- Daily Zen
South Korea’s Hyundai Motor Co., announced on Thursday it will soon start manufacturing electric vehicles in the United States. The automaker plans to produce EVs, upgrade production facilities and increase its investment in smart mobility solutions in a few years’ time.
Hyundai’s announcement comes as the U.S. government prioritizes a push toward electric cars, aiming to replace the 650,000 vehicles in federal fleets with U.S.-made electric vehicles. The move will help strengthen domestic manufacturing and create markets for new technologies.
Analysts said Hyundai’s U.S. investment would help push the U.S. government’s EV policies and to receive subsidies and tax incentives.
Hyundai Motor Co. confirmed the EVs will be made at its assembly plant in Montgomery, Alabama. The Korean carmaker’s sibling Kia Corporation has a factory in West Point, Georgia. Hyundai’s investments in the U.S. will be made through 2025. It is yet to specify how much money would go to each area.
“We’re going to review options, including the expansion of our production facility after we’ve taken a closer look at market conditions and the U.S. government’s new EV policy,” said Michele Tinson, a U.S.-based spokeswoman for Hyundai. The primary focus for both brands is “ensuring a stable EV supply chain to meet U.S. demand.”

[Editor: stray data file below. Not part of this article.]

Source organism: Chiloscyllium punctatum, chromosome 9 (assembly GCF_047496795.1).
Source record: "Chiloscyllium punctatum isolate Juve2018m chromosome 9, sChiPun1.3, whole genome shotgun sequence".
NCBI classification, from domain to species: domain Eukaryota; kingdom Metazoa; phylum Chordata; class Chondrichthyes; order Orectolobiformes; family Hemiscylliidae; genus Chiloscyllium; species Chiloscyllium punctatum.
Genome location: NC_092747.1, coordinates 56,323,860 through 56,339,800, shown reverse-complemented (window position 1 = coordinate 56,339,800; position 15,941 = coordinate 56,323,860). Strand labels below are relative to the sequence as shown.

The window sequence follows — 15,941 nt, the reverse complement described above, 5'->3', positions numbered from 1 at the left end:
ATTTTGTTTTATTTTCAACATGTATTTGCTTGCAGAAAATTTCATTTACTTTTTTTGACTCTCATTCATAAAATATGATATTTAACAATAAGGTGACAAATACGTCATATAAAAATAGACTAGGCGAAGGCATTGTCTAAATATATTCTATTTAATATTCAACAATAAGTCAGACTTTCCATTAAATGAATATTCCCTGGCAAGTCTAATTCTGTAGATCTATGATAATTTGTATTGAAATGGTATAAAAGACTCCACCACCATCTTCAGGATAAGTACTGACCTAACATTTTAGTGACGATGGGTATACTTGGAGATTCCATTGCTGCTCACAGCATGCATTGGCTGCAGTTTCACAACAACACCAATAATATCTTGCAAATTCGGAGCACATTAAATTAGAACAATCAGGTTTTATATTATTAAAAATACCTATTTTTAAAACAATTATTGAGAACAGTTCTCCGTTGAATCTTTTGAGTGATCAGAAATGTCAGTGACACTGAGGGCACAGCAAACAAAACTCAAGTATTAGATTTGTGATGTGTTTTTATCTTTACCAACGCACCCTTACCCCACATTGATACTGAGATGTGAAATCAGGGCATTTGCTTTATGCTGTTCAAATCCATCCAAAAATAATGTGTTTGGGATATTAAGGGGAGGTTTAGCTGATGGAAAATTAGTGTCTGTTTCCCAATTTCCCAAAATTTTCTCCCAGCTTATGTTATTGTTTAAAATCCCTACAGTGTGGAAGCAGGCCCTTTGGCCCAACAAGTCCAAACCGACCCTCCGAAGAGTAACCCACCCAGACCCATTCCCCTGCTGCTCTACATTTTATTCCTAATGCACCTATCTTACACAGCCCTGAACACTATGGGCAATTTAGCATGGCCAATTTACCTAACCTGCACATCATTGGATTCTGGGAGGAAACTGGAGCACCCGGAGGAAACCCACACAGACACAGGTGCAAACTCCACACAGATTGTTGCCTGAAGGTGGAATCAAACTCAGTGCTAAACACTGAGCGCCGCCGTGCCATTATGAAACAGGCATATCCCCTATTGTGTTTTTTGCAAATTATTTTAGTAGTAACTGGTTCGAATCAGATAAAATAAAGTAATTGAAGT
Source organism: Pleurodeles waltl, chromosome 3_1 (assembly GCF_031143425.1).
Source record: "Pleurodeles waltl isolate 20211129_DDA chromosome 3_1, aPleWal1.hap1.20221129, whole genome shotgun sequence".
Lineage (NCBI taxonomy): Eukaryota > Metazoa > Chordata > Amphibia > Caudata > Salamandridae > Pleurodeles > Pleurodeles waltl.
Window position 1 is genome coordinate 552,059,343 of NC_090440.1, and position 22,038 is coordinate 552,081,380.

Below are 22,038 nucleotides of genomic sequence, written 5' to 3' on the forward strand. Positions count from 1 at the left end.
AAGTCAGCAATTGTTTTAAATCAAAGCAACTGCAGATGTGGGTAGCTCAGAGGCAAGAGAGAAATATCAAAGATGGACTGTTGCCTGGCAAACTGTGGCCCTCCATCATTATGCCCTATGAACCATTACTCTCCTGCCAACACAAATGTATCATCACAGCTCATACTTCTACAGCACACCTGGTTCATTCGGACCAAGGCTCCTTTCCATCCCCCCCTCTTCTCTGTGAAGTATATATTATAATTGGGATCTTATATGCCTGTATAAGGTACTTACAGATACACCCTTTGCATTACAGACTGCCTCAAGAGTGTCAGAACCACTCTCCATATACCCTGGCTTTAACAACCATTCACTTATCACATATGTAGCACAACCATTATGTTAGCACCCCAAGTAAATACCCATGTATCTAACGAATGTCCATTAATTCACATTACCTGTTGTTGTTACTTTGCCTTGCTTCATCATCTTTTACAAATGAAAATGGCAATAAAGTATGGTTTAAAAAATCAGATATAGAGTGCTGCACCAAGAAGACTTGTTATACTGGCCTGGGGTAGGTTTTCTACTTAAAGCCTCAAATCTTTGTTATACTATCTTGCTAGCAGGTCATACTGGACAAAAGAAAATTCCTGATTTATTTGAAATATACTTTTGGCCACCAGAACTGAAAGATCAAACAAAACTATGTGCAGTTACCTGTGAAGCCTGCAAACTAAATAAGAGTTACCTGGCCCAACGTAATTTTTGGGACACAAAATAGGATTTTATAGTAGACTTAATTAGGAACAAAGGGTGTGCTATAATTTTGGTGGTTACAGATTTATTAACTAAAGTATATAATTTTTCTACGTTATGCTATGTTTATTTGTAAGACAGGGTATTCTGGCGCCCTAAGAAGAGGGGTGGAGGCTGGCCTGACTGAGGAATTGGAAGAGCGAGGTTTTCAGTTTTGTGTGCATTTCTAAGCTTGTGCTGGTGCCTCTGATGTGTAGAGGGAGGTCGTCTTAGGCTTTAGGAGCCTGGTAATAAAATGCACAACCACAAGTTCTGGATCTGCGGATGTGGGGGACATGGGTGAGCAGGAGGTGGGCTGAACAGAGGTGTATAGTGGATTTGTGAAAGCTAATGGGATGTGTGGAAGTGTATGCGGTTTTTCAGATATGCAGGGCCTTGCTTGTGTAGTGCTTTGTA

Hyundai and Kia has made record sales in the U.S. with SUVs like Kia Telluride and Hyundai Santa Fe. Hyundai’s assembly plant in Alabama is at full capacity, making 400,000 vehicles a year, chief operating officer Jose Munoz said earlier this month.
The Korean automaker already sells the battery-operated Kona and Ioniq in the U.S. In addition, it plans to introduce a new EV, the Ioniq 5 to the U.S. this fall. Kia, will sells the Niro EV in the U.S. will introduce the EV6 in 2022.
Hyundai also plans to invest in a refueling demonstration to promote hydrogen-fuel-cell trucks, and set up a new subsidiary in Washington, D.C., dedicated to air taxis, according to the statement.